To a man well-grounded, not only on the Law and Prophets but in the worldly knowledge of the Pharisees, Nicodemus could not grasp the profound meaning of what Jesus told him. “Except a man be born again, he cannot see the kingdom of God.” This proclamation by Christ was totally alien to the ears of Nicodemus. How could a man undergo such a second birth in the physical sense? But Nicodemus was focused on the mundane facts of worldly life and not upon those things heavenly of which the Lord spoke.
Patiently, the Lord Jesus Christ led Nicodemus into a completely fabulous dimension of thinking. Nicodemus was a thinking man, but he could not tell from whence the wind came or went. The simple truths of the Gospel are so observable to the enlightened heart, but the details are often not known. The inner workings of the Holy Spirit are likewise unobservable to the naked eye, but the results are as profoundly observable stormy gales on the sails of the ship.
Finally, Jesus told Nicodemus of His Heavenly descent and ascent. ““And no man hath ascended up to heaven, but he that came down from heaven, even the Son of man which is in heaven.” This fact should serve to expose the lies, no matter how sweetly spoken, of those yellow novelists who claim to have been to Heaven, or Hell, and returned. Only Christ has descended and ascended to Heaven. There is a gulf fixed between the things worldly, and Heaven or Hell, which no man can cross once sent to one of those two destinations. We can enter the Gates of Splendor only through that certain transport that is Christ. In Him, we shall arise at the last day.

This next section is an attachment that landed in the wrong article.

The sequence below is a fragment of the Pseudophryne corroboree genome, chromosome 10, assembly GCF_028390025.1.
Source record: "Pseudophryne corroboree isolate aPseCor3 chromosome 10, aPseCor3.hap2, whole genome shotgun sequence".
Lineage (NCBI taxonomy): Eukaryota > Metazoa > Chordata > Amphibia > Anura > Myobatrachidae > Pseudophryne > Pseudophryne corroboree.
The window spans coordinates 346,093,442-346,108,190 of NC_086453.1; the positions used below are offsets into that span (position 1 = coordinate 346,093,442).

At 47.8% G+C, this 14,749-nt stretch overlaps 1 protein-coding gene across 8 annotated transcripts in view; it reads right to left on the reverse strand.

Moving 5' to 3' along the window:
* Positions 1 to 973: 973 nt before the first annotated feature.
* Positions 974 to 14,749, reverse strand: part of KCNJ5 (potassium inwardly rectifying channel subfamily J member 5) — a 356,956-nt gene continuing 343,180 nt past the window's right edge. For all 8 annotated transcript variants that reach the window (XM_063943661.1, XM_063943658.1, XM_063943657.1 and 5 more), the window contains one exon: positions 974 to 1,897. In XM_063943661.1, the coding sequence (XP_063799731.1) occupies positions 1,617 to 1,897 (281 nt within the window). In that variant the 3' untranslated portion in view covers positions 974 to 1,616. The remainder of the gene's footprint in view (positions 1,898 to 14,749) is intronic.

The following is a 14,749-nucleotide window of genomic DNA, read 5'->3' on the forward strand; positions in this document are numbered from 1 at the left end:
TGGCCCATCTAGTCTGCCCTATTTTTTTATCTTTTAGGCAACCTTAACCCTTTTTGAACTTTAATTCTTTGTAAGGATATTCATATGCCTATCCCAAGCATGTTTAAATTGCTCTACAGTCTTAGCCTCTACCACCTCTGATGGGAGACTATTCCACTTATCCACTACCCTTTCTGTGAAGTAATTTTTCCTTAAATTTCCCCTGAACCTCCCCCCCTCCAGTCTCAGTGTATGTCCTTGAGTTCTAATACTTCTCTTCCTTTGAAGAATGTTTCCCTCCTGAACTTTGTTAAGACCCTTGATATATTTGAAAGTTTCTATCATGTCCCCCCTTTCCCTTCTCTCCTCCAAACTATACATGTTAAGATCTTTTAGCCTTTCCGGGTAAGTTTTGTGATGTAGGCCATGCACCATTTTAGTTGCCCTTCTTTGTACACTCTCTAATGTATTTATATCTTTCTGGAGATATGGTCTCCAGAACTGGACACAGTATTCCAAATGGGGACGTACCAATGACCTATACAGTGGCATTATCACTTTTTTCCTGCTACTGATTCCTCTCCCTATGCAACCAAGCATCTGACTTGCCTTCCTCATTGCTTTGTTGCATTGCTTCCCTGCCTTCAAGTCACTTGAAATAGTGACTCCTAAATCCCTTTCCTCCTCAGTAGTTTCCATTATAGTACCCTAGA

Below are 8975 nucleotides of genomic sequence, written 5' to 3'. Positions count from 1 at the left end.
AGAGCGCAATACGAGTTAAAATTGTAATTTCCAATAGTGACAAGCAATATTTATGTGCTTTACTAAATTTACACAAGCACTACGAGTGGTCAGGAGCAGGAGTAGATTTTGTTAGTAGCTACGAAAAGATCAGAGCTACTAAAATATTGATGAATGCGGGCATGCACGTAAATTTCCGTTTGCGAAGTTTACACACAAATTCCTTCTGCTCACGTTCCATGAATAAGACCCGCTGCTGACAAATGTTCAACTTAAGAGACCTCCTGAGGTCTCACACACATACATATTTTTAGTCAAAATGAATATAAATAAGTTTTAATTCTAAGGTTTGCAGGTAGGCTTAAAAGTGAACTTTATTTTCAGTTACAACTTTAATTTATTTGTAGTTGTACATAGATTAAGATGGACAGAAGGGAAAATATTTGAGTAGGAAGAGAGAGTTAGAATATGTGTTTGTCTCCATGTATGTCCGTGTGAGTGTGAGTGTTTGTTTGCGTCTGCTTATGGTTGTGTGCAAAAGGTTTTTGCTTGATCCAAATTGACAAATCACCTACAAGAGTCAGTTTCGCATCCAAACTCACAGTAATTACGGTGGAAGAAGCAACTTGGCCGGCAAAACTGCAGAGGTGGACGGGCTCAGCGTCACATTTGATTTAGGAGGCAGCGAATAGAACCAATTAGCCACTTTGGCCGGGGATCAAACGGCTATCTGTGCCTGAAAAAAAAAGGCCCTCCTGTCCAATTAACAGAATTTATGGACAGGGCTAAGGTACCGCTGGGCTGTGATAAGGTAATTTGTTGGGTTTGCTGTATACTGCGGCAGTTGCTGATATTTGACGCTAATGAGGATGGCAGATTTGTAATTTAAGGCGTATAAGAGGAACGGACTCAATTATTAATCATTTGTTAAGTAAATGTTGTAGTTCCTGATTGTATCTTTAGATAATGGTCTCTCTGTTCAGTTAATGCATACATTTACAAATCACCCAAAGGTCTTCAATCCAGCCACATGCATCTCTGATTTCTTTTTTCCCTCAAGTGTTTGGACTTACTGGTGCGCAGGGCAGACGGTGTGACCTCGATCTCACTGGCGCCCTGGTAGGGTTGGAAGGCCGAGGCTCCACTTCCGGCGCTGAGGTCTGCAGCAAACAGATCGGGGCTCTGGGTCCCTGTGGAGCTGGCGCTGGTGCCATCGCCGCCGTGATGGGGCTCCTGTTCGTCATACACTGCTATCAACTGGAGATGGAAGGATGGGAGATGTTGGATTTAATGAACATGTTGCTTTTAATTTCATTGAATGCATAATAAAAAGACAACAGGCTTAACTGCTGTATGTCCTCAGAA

Please observe the gradual change in the faith of Nicodemus from the three times John makes mention of him:
“There was a man of the Pharisees, named Nicodemus, a ruler of the Jews: The same came to Jesus by night.” (John 3:1) He came stealthily at night but drawn by a mysterious curiosity.
“Then came the officers to the chief priests and Pharisees; and they said unto them, Why have ye not brought him? 46The officers answered, Never man spake like this man. 47Then answered them the Pharisees, Are ye also deceived? 48Have any of the rulers or of the Pharisees believed on him? 49But this people who knoweth not the law are cursed. 50Nicodemus saith unto them, (he that came to Jesus by night, being one of them,) 51Doth our law judge any man, before it hear him, and know what he doeth?” (John 7:45-51) Now, Nicodemus is emboldened to speak out in defense of Christ.
Finally, Nicodemus has the courage to be counted among those who loved the Lord and followed after Him: “And after this Joseph of Arimathaea, being a disciple of Jesus, but secretly for fear of the Jews, besought Pilate that he might take away the body of Jesus: and Pilate gave him leave. He came therefore, and took the body of Jesus. 39And there came also Nicodemus, which at the first came to Jesus by night, and brought a mixture of myrrh and aloes, about an hundred pound weight.” (John 19:38-3)
The Jewish rulers were keen to observe every sign of support for the crucified Lord, but Nicodemus came at the last hour openly full of courage and conviction. The more intimately we know the Lord, the greater our faith and courage.